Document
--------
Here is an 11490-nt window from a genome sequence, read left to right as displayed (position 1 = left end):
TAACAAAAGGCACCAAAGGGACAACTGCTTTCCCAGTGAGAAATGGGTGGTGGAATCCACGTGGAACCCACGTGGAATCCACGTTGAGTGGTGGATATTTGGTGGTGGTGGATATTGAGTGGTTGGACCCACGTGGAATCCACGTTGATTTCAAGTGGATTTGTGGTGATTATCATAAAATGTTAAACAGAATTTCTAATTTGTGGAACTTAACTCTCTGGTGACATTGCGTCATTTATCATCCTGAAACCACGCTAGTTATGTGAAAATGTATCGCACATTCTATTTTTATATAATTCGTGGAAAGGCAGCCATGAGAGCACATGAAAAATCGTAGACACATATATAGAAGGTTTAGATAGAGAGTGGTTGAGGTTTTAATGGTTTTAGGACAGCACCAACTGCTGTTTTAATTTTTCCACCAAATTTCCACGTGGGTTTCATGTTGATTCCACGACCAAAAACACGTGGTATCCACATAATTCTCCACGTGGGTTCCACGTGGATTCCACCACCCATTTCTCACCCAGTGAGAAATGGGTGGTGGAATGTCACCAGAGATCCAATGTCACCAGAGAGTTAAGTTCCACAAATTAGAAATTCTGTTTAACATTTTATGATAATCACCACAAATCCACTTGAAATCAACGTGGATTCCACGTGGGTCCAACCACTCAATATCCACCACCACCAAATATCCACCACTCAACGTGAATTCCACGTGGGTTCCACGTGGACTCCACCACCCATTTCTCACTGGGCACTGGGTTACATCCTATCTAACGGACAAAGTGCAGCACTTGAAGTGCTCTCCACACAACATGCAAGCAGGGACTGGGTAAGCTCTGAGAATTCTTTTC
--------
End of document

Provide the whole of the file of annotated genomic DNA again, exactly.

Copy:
Here is an 11490-nt window from a genome sequence, read left to right as displayed (position 1 = left end):
TAACAAAAGGCACCAAAGGGACAACTGCTTTCCCAGTGAGAAATGGGTGGTGGAATCCACGTGGAACCCACGTGGAATCCACGTTGAGTGGTGGATATTTGGTGGTGGTGGATATTGAGTGGTTGGACCCACGTGGAATCCACGTTGATTTCAAGTGGATTTGTGGTGATTATCATAAAATGTTAAACAGAATTTCTAATTTGTGGAACTTAACTCTCTGGTGACATTGCGTCATTTATCATCCTGAAACCACGCTAGTTATGTGAAAATGTATCGCACATTCTATTTTTATATAATTCGTGGAAAGGCAGCCATGAGAGCACATGAAAAATCGTAGACACATATATAGAAGGTTTAGATAGAGAGTGGTTGAGGTTTTAATGGTTTTAGGACAGCACCAACTGCTGTTTTAATTTTTCCACCAAATTTCCACGTGGGTTTCATGTTGATTCCACGACCAAAAACACGTGGTATCCACATAATTCTCCACGTGGGTTCCACGTGGATTCCACCACCCATTTCTCACCCAGTGAGAAATGGGTGGTGGAATGTCACCAGAGATCCAATGTCACCAGAGAGTTAAGTTCCACAAATTAGAAATTCTGTTTAACATTTTATGATAATCACCACAAATCCACTTGAAATCAACGTGGATTCCACGTGGGTCCAACCACTCAATATCCACCACCACCAAATATCCACCACTCAACGTGAATTCCACGTGGGTTCCACGTGGACTCCACCACCCATTTCTCACTGGGCACTGGGTTACATCCTATCTAACGGACAAAGTGCAGCACTTGAAGTGCTCTCCACACAACATGCAAGCAGGGACTGGGTAAGCTCTGAGAATTCTTTTC